Video Game High School: Room for Improvement

Up until this point, my opinion of Video Game High School is that it's so awesome I have had to sew other words onto "awesome" against their will in order to create the appropriate hybrid needed to describe it. Episode 6 was certainly no slouch, but I think the time has come to address a few of the points that could stand to be improved in the show.

First, the plot and how it thickens. Brian D (Josh Blaylock) is one point away from expulsion, and school management asks him to simply quit rather than embarrass the school at the live-streamed tryouts that will be viewed all over the world. His name has become a byword for failure, he is surrounded by detractors and the Law (Brian Firenzi) punches him in the nuts because why not?

Still, in the end, with nothing to lose he manages to take on three players at once with a little help from Jenny Matrix (Johanna Braddy), and the episode ends not only on a victory, but with a sense of personal peace.

I like the journey of Brian a lot. He's an everyman who works best when he finds ways around the system rather than excelling with parameters. Nonetheless, the past two episodes have been basically one long wedgie for our hero, and it gets a bit overplayed.

Video Game High School: Room for Improvement

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Especially since it doesn't seem to leave much room for the side story of Ted (Jimmy Wong) and Ki ( Ellary Porterfield). In the past I've referred to them as Brian's Ron and Hermione, but that's not really accurate because one thing J. K. Rowling knows how to do is flesh out her supporting cast until they're as real as the main star.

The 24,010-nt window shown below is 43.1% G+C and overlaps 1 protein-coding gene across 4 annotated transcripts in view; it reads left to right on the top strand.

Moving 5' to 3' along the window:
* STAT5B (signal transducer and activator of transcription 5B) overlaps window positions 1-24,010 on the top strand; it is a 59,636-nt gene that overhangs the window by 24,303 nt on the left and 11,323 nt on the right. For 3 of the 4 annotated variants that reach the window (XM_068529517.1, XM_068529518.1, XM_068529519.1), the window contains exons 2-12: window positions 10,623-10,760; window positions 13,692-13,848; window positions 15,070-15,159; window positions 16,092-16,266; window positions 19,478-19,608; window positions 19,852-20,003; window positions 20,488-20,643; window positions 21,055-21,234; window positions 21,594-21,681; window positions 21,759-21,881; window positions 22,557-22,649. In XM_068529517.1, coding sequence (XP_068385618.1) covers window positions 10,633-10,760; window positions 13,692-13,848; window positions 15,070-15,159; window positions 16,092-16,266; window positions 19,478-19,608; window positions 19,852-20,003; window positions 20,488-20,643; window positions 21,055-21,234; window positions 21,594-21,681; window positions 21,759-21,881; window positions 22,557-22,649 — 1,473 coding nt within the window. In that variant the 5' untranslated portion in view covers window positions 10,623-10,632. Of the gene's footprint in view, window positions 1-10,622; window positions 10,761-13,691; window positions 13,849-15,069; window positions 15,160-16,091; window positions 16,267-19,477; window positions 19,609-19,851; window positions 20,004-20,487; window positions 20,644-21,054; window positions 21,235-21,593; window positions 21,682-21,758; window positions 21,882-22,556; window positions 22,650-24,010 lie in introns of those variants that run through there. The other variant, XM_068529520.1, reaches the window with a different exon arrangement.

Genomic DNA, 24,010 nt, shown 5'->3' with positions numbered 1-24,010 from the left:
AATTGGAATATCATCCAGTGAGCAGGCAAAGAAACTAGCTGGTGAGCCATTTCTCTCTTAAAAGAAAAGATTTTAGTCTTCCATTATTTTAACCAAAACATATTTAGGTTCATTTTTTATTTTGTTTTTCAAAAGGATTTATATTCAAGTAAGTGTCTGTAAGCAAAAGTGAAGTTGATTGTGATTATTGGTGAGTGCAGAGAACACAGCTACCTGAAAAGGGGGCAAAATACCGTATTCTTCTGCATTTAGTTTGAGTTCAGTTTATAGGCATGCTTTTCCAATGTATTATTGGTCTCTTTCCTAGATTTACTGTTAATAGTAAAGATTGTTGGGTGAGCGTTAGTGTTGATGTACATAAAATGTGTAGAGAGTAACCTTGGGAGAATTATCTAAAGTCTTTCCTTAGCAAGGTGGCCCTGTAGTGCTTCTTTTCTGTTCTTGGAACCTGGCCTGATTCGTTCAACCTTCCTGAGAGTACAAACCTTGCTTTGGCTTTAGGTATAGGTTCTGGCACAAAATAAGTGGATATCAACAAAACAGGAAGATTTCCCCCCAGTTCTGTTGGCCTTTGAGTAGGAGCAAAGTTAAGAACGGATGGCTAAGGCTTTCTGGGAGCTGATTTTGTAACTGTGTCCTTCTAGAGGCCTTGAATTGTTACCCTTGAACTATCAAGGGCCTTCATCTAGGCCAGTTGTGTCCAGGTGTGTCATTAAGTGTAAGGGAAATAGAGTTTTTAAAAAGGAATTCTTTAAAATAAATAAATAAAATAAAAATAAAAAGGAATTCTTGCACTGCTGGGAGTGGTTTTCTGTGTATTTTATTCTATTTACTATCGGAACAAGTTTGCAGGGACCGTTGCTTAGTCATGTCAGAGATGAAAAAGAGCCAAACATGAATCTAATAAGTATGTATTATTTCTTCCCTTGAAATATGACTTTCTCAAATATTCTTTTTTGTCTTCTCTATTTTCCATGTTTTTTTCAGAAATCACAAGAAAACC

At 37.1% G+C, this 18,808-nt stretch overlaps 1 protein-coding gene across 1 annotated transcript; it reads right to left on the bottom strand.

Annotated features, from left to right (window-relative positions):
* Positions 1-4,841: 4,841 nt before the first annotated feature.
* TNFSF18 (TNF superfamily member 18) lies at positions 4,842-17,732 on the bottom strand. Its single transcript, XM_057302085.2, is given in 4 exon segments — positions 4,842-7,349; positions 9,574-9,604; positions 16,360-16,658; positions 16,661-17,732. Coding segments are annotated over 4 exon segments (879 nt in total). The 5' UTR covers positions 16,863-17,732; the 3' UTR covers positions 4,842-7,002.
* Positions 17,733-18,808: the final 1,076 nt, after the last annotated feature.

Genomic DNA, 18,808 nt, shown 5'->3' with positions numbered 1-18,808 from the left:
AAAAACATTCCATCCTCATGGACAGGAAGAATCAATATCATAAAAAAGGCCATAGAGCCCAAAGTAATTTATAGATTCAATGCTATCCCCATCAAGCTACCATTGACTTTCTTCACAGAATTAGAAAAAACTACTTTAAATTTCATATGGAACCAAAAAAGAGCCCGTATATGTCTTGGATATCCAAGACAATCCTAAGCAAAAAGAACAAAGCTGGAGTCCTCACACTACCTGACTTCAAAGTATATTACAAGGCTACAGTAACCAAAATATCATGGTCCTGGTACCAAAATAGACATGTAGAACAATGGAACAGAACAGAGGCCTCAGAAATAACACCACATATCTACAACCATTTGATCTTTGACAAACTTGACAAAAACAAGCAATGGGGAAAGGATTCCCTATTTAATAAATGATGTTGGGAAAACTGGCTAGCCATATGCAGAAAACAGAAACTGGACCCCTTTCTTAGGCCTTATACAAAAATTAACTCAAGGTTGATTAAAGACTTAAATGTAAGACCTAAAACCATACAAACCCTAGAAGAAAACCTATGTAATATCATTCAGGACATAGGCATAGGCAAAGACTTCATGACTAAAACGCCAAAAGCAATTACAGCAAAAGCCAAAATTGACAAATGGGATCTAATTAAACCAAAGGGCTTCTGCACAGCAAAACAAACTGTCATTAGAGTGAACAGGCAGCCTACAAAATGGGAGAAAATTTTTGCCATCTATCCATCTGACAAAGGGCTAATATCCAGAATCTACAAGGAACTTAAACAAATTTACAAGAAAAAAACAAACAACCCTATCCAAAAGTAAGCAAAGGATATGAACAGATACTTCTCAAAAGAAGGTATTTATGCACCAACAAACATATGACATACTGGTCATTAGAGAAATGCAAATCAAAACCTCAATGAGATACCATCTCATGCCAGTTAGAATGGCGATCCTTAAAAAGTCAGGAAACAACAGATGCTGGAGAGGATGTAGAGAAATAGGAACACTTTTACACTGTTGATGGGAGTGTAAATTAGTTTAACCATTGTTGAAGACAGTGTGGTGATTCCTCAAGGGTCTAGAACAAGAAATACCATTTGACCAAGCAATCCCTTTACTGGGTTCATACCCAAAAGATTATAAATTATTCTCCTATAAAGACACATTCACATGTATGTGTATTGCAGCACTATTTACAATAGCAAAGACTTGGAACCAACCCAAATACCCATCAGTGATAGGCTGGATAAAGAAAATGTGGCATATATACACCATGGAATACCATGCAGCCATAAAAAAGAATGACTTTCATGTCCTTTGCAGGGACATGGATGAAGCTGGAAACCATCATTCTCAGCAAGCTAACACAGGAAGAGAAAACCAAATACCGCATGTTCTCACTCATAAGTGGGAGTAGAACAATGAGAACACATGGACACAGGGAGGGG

Ki, even with the gifted acting done by the pixie-ish Porterfield, barely has a story of her own outside of being a kind of game designer royalty offspring full of quirk and genius. She's a joy to watch, and sells her role to the hilt with a kind of Jayma Mays charm that is impossible not to love.

Ted has more going for him, but it lacks the nuance and depth of the main storyline. Despite his being the son of a famous guitar gamer -- series creator Freddie Wong in a hilarious cameo last episode -- Ted's true gift is in racing games. He denies this, and instead lives in the shadow of a famous and disappointed father who comes across as a combination Hiro Nakamura and the Asian Father meme.

Luckily, he has a strange but incredibly entertaining guardian angel in the Drift King (Rocky Collins). He blackmailed Ted into a match during the incredible duel scene in episode 4, and makes his triumphant return during a lunch break. His majesty knows that Ted has been hallucinating about racing since the duel, and gives a speech of such motivational genius I decided to transcribe it.


Video Game High School: Room for Improvement

"You've got the bug, Ted. You can't escape this now. Cast off that silly little plastic guitar and grip the steering wheel of destiny. Even a man as fast as you can't run away from himself forever!"

Collins is a gem, and the King is a gift of a character. Like most of the people at VGHS, he is an overblown caricature, but he is a benevolent one with a fierce code of honor and a true desire for real competition. Every appearance by him has been more and more memorable, especially this time as he calls Brian Ted's vassal and hurls a drink in his face when Brian asks who the King is.

Even though, yes, it was exhilarating as always to watch Brian D pull off the win one more time, it's moments like these with the supporting cast that really fill up the space in a show. A lack of them, and a lack of the same push that's given to the main story when they do show up, is the only flaw in an otherwise perfect experience that I impatiently wait for every Thursday.

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